Like

      1. Will your job go back to being in person soon, now that Covid is (hopefully) subsiding? Yes, I enjoy interacting with people. I’ve been working in Visitor Experience for the last 24 year. My issue is not with the work but that I’ve reach a point where my career growth has stopped. I haven’t really need that much to live on in the past, but my husband has Parkinson’s disease and we’ll have to get a more expensive apartment with an elevator. And then the care he’ll need later is quite expensive.

        Liked by 1 person

        1. Jean says:

          The norm for office employees (I work for a municipality) will be working part-time..at 3 times/wk. or less, at discretion and approval of supervisor. We have to state which days we would be in office. Other staff, in-person work didn’t change except for distancing, masking.
          Your blog expresses your natural enthusiasm which I can imagine what you’re like in person. Have you consider working strategy/planning for a large tourism or perhaps an organization that serves multiple client groups or requires multi-stakeholder engagement. Or look at a university for international student affairs/overseas liaison. I know, right now might not be great. I’m sorry to hear about your hubby’s condition. Am hoping you both find a good place.

          Liked by 1 person

          1. Thanks for your kindness, Jean. And you certainly are perceptive—I have been applying at the Chicago universities for their study abroad programs. I do think I could do this work well but the problem is they all want you to have education degrees and several years of experience working for a University. So when you apply you can’t even submit an application online if you don’t check the boxes that you meet these requirements. So frustrating!

            Liked by 1 person

            1. Jean says:

              You never know with (partial) remote work now…to apply / approach an international university/specialized college outside of your state / even U.S. ie. take for instance a great art or technical college.

              Liked by 1 person

  4. Mabel Kwong says:

    That is so interesting to hear you’ve worked and lived in different places around Canada, and in different kinds of roles too. I’ve heard about the area libraries and information but never really had a good idea of what it involved – so it sounds like quite a variety of work around knowledge work.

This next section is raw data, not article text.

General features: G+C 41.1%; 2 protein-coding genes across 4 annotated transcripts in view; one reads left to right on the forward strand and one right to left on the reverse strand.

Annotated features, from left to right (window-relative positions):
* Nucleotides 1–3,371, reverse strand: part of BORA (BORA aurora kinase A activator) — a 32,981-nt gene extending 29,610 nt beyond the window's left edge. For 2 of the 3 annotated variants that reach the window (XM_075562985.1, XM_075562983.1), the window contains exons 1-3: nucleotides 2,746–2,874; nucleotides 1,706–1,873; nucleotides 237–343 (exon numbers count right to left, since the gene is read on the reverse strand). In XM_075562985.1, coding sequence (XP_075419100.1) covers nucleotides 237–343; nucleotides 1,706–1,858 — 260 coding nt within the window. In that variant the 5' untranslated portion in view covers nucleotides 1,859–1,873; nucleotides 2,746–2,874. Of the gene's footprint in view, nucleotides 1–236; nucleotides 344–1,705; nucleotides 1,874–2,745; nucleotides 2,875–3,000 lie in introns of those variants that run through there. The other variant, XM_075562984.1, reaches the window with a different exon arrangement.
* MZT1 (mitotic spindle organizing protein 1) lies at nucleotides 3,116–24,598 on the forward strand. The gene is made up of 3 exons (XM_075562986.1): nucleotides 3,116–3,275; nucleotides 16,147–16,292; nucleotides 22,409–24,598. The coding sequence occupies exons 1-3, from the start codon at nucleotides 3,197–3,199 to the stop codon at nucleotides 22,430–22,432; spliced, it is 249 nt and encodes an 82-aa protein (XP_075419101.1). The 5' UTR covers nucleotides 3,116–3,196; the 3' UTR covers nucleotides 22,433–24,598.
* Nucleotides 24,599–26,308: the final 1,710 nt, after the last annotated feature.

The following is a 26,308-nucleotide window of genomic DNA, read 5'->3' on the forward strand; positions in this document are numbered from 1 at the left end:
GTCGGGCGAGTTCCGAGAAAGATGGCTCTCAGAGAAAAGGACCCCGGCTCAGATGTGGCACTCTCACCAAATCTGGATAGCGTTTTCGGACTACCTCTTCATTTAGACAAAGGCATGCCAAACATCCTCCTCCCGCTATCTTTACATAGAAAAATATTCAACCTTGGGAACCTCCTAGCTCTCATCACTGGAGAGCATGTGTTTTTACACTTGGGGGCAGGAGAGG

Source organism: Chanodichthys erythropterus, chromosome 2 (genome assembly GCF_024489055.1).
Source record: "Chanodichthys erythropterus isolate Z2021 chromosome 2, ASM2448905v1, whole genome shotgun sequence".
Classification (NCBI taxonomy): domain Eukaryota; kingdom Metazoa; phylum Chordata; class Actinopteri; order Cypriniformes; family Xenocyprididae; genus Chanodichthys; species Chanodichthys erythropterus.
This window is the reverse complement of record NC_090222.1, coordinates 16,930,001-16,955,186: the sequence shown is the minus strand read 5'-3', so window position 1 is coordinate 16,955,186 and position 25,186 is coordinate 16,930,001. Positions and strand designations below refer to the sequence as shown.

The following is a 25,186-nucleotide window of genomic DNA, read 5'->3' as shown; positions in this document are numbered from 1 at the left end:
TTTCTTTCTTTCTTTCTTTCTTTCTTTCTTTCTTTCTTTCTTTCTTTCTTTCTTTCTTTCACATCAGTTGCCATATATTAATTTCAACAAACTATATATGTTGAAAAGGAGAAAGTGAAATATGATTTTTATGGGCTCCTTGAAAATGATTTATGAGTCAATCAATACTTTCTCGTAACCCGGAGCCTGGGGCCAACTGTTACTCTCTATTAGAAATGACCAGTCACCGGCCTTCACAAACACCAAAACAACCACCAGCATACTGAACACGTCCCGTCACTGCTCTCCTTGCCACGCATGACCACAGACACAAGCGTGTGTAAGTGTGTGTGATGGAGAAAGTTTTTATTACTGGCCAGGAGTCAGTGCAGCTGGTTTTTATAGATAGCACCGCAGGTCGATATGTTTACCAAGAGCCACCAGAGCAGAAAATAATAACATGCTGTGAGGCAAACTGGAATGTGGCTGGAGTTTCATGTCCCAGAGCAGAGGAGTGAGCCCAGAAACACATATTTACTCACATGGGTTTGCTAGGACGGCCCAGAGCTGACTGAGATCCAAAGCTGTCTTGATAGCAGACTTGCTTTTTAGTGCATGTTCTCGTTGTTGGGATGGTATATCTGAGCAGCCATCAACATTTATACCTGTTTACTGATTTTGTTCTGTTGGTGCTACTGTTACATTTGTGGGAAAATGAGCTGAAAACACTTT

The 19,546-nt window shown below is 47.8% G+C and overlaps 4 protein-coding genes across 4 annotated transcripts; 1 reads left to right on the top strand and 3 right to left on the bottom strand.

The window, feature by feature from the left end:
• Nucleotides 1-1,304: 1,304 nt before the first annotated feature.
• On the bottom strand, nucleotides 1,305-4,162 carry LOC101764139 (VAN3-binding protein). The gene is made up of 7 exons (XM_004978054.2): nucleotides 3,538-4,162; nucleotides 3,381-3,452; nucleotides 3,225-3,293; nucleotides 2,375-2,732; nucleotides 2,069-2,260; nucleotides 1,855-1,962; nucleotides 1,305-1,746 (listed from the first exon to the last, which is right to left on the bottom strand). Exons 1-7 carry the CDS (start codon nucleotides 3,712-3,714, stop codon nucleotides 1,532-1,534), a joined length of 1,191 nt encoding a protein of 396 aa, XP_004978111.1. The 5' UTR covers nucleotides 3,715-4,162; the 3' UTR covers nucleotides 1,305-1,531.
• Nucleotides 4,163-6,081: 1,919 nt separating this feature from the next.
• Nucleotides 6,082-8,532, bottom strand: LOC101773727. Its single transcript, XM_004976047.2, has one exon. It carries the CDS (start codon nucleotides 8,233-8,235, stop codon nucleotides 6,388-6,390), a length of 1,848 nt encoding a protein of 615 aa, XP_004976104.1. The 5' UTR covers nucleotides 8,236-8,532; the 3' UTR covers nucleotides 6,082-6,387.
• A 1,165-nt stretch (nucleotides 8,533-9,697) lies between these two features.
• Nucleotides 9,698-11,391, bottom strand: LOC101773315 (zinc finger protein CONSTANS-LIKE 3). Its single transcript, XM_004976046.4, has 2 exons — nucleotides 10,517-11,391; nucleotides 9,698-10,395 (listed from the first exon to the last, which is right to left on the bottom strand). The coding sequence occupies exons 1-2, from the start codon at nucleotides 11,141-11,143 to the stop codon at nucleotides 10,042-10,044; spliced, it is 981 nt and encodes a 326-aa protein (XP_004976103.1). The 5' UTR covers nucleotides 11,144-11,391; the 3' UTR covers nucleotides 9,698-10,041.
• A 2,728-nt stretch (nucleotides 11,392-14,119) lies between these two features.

I think moving around or traveling for work is a good thing. You learn so much going places, meeting new people and adapting to what comes your way – you have to adapt if you want to make it work, learn and grow. A long time ago I did contact work, and that involved a new role once every year or so. Met some lovely people along the way and some we’ve kept in touch though our time together was short. These days I like working from home and it really has made me more productive with less distractions that you can get on site. But I guess work from home also suits certain kinds of roles and not every job out there.

    Liked by 1 person

    1. Jean says:

      No doubt, those who couldn’t work from home, probably slightly resent folks like us, especially if they don’t like their job but need to earn money to live. I chose infographic style to illustrate where I’ve been. Photos where I’ve worked wouldn’t do anything, since it’s the “same” type of environment. It’s the information iself, the people and location.

      Liked by 1 person

  5. Lani says:

    I love the infograph, and learning more about you. We definitely learn a lot about people, organizations, and what makes things click (or not) in the world of work. In fact, I find it so fascinating that I’d like to write extensively about it, one day, one day!

    And since I’m having such a hard time of it lately at my job, this is a gentle reminder that I will gain something from it, as long as I look for it. xo

    Liked by 1 person

    1. Jean says:

      I look forward to reading about what has been percolating at the back of your mind for awhile, Lani.

      Liked by 1 person

      1. Lani says:

        Thanks, you’re too kind. xo

        Like

  6. kegarland says:

    I know this post isn’t about this, but what impressed me is this infographic you created.

    Liked by 1 person

    1. Jean says:

      I always have fun making infographics. Have done different ones for this blog over the yrs. But now, running out of ideas. 🙂

      Liked by 1 person

Chime in with your thoughts here!

Fill in your details below or click an icon to log in:

WordPress.com Logo

You are commenting using your WordPress.com account. Log Out /  Change )

Twitter picture

You are commenting using your Twitter account. Log Out /  Change )

Facebook photo

You are commenting using your Facebook account. Log Out /  Change )

Connecting to %s